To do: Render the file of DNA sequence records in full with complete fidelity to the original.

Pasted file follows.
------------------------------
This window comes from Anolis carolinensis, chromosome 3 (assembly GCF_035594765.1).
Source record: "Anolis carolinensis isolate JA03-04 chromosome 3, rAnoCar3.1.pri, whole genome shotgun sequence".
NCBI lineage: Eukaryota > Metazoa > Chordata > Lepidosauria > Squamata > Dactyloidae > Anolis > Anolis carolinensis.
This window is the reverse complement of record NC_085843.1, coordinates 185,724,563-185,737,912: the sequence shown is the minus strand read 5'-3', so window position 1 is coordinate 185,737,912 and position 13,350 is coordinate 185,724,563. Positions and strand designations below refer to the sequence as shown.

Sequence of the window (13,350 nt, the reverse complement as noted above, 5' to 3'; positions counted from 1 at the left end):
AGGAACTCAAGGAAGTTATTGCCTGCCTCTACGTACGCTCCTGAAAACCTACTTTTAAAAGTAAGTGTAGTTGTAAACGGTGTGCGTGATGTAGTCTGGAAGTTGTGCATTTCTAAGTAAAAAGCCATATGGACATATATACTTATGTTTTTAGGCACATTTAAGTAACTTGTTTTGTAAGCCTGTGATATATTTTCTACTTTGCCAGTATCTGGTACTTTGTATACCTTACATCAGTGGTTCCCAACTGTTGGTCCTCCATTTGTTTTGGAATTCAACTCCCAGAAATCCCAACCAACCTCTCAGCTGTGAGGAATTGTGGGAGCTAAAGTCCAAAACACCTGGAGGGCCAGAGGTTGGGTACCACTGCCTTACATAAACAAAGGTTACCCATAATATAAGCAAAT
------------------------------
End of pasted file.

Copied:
This window comes from Anolis carolinensis, chromosome 3 (assembly GCF_035594765.1).
Source record: "Anolis carolinensis isolate JA03-04 chromosome 3, rAnoCar3.1.pri, whole genome shotgun sequence".
NCBI lineage: Eukaryota > Metazoa > Chordata > Lepidosauria > Squamata > Dactyloidae > Anolis > Anolis carolinensis.
This window is the reverse complement of record NC_085843.1, coordinates 185,724,563-185,737,912: the sequence shown is the minus strand read 5'-3', so window position 1 is coordinate 185,737,912 and position 13,350 is coordinate 185,724,563. Positions and strand designations below refer to the sequence as shown.

Sequence of the window (13,350 nt, the reverse complement as noted above, 5' to 3'; positions counted from 1 at the left end):
AGGAACTCAAGGAAGTTATTGCCTGCCTCTACGTACGCTCCTGAAAACCTACTTTTAAAAGTAAGTGTAGTTGTAAACGGTGTGCGTGATGTAGTCTGGAAGTTGTGCATTTCTAAGTAAAAAGCCATATGGACATATATACTTATGTTTTTAGGCACATTTAAGTAACTTGTTTTGTAAGCCTGTGATATATTTTCTACTTTGCCAGTATCTGGTACTTTGTATACCTTACATCAGTGGTTCCCAACTGTTGGTCCTCCATTTGTTTTGGAATTCAACTCCCAGAAATCCCAACCAACCTCTCAGCTGTGAGGAATTGTGGGAGCTAAAGTCCAAAACACCTGGAGGGCCAGAGGTTGGGTACCACTGCCTTACATAAACAAAGGTTACCCATAATATAAGCAAAT